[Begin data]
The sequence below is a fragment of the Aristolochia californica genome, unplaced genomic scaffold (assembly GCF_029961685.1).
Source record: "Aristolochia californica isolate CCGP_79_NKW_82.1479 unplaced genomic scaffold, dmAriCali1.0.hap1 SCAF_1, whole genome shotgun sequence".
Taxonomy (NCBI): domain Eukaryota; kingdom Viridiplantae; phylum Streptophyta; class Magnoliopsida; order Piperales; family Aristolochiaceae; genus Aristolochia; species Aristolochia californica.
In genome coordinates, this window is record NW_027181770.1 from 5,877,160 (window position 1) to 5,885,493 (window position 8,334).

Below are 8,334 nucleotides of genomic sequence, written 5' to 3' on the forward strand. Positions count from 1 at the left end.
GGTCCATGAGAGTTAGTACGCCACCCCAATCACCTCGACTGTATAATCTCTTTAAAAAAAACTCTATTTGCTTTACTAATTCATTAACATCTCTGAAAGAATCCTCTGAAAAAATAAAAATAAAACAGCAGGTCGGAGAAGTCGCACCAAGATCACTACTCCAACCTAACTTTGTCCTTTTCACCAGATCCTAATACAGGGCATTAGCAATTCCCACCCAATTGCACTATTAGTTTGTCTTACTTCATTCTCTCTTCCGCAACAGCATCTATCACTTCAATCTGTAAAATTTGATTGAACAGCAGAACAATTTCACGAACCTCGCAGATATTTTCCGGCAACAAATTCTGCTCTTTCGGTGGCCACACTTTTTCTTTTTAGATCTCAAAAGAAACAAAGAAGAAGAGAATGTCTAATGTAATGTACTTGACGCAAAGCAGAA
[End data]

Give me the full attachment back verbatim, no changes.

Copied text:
The sequence below is a fragment of the Aristolochia californica genome, unplaced genomic scaffold (assembly GCF_029961685.1).
Source record: "Aristolochia californica isolate CCGP_79_NKW_82.1479 unplaced genomic scaffold, dmAriCali1.0.hap1 SCAF_1, whole genome shotgun sequence".
Taxonomy (NCBI): domain Eukaryota; kingdom Viridiplantae; phylum Streptophyta; class Magnoliopsida; order Piperales; family Aristolochiaceae; genus Aristolochia; species Aristolochia californica.
In genome coordinates, this window is record NW_027181770.1 from 5,877,160 (window position 1) to 5,885,493 (window position 8,334).

Below are 8,334 nucleotides of genomic sequence, written 5' to 3' on the forward strand. Positions count from 1 at the left end.
GGTCCATGAGAGTTAGTACGCCACCCCAATCACCTCGACTGTATAATCTCTTTAAAAAAAACTCTATTTGCTTTACTAATTCATTAACATCTCTGAAAGAATCCTCTGAAAAAATAAAAATAAAACAGCAGGTCGGAGAAGTCGCACCAAGATCACTACTCCAACCTAACTTTGTCCTTTTCACCAGATCCTAATACAGGGCATTAGCAATTCCCACCCAATTGCACTATTAGTTTGTCTTACTTCATTCTCTCTTCCGCAACAGCATCTATCACTTCAATCTGTAAAATTTGATTGAACAGCAGAACAATTTCACGAACCTCGCAGATATTTTCCGGCAACAAATTCTGCTCTTTCGGTGGCCACACTTTTTCTTTTTAGATCTCAAAAGAAACAAAGAAGAAGAGAATGTCTAATGTAATGTACTTGACGCAAAGCAGAA